Tension does not lie in the hands, which were cast as a single structure, but in the wrist. Instead of arms, the hands end in a cross-section displaying bronze rings linked to hooks. These hooks are, in their turn, hung by long chains fixed to the walls. Whenever confronted with severed limbs, our brain has a hard time analyzing what it’s seeing. Especially in the present case, in which the hands are stuck together and the tension from the chains does not seem to jeopardize the flawless handshake. Instead, it ensures the hands’ steady suspension at a certain height.
Chains allow the game to take place. Chains and social networks have, by the way, marked our times, creating and inventing arguments, sustaining endless conversations despite being as frozen as the hands in Opositores – with no one ever letting their guard down. In a way, Opositores is a monument to lost “playfulness”, since it reminds us of the fair play we’ve lost, as well as the respect for our adversary and the importance of contradiction. TV debates are more and more stressful and regimented: amongst counterclaims, rebuttals and fake news, they’re conversationless debates that lack minimum conditions for dialogue, i.e. listening and being heard. Nostalgic thumb wrestling could replace this debate simulacrum with no major damage.
While walking amongst “Opositores’” tensioned chains, we realize there’s something we share: space. Even through the stressful times we live, there’s common ground going beyond differences: the acknowledgement of going through a storm of fake news (even if we can’t agree on which are the true ones) and the feeling of being daunted by violence and by eventual retaliations that might take place once we reveal our political views. Within this unbreathable shared space, it’s important to tell violence from conflict. Wherever there is room for conflict, it can be settled, lowering the risk of violence.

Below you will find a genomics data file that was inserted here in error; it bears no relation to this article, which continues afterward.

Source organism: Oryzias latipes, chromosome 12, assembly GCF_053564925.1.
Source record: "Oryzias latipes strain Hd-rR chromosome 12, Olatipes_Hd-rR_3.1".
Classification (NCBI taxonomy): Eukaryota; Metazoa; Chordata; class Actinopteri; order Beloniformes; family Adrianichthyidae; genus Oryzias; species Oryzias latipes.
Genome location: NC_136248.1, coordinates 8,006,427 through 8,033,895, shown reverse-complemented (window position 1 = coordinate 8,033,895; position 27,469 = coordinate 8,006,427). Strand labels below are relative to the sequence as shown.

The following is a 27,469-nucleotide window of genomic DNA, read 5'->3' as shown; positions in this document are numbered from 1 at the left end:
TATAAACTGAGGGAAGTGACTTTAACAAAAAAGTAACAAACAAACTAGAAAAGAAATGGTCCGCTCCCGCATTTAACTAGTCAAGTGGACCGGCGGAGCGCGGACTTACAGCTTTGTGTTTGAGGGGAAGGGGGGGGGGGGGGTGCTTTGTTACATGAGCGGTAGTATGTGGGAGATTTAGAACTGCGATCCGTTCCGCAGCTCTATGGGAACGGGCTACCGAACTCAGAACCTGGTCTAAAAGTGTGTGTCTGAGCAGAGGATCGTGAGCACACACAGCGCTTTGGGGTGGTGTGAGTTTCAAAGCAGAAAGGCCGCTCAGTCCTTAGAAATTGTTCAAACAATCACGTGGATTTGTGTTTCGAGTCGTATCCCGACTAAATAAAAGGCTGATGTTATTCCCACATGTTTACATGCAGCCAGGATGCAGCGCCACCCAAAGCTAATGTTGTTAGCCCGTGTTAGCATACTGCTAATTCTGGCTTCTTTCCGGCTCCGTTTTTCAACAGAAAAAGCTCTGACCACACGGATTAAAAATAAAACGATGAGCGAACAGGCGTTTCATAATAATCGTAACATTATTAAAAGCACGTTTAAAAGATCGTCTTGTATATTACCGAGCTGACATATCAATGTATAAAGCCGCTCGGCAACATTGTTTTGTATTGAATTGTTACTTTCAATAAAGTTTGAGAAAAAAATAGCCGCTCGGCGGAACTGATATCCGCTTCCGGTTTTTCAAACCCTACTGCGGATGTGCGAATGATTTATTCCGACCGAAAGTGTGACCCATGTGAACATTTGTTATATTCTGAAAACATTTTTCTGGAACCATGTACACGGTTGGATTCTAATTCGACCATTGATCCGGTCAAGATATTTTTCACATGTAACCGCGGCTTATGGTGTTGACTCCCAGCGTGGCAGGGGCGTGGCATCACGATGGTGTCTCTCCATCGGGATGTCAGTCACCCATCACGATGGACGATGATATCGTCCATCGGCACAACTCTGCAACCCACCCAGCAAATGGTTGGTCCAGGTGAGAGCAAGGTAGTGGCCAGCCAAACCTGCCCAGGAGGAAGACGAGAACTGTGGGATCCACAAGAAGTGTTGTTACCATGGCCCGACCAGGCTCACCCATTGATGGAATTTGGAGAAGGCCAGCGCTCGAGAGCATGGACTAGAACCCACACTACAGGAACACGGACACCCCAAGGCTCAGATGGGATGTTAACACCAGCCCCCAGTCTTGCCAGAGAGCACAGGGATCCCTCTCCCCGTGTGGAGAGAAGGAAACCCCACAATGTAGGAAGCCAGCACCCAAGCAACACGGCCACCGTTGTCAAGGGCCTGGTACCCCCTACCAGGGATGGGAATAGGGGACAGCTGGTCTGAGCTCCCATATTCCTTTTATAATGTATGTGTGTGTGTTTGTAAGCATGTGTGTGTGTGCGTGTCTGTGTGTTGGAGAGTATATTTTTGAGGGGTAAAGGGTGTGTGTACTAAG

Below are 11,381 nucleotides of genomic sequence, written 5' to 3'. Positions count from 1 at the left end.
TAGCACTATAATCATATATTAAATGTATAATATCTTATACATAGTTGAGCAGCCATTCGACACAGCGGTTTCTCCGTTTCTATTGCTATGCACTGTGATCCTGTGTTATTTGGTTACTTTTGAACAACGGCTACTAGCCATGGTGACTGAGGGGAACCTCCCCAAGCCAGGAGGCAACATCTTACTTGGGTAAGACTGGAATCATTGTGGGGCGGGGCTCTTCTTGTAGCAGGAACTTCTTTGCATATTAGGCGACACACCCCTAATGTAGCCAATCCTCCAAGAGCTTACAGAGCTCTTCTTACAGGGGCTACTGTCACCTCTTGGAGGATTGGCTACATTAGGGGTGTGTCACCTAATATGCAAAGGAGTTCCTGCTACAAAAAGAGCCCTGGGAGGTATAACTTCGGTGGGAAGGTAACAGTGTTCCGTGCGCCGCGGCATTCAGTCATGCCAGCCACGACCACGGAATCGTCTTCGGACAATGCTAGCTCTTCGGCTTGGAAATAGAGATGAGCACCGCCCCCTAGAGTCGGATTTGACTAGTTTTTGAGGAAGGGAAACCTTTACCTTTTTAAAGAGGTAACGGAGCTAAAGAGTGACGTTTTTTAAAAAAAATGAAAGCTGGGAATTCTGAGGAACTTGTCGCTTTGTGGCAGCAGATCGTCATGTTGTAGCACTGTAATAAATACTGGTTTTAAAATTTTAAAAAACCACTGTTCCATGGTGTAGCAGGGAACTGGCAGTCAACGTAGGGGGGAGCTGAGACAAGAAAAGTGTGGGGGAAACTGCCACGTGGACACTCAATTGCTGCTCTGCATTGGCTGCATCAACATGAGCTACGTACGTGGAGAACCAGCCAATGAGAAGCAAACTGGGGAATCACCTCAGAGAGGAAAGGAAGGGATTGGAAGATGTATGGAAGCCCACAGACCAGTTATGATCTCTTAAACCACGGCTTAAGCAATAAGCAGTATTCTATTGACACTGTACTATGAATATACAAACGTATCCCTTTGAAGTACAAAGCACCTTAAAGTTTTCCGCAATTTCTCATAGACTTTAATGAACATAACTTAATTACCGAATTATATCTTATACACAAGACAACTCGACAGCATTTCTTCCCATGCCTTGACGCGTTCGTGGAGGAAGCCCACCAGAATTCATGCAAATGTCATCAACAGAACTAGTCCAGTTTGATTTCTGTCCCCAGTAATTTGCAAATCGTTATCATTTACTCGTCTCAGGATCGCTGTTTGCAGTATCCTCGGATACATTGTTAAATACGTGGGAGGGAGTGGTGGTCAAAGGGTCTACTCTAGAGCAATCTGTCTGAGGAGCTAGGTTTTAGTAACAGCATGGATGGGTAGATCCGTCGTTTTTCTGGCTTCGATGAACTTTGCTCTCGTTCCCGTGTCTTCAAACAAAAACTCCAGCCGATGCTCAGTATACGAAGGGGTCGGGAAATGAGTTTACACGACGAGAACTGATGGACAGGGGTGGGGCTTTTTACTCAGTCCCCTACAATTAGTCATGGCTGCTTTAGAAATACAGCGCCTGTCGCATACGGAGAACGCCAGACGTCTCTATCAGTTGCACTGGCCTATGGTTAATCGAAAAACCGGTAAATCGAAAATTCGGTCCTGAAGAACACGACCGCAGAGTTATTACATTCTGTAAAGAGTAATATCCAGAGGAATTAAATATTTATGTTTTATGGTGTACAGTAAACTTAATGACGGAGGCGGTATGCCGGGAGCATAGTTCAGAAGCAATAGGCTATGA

An interesting phenomenon from the past elections have been “vote-swaying”, not so much because of the somewhat authoritarian act of thinking someone is more knowledgeable about voting than others as for the urge to talk, face conflict and divergence, and take the risk of being affected. Suddenly, away from the abstract violence of social networks, it’s clear we also create chains, and depend on each other, going beyond economic exchange or conviviality discomfort: the bus fare collector doesn’t sell bus tickets only, just like the baker doesn’t just sell bread; and neighbors do more than just reminding us of noise regulation statutes…
Others are once again citizens, that is, people whose decisions impact us and, therefore, whose opinions matter to us and to whom we should talk. Circulating between section lines, the conversation needs to go beyond the elections. To that end, venues (maybe they be art-related or not) are key places – where people can practice the daily action of politics: distributing power, talking one-on-one, disrupting beliefs that maintain pre-talked conversations, listening and being heard. Like a muscle one needs to work out everyday so that it functions adequately. And, in the beginning, it really hurts. A daily practice before any conversation should perhaps be a thumb warm-up followed by thumb wrestling, so that, from thumb to thumb, we might better measure the distance that brings us closer to each other to face the simple – yet intricate, constant and unresolved – practice of democracy construction.
With hope, October 1st, 2022
*Benjamin Seroussi is artistic director at Casa do Povo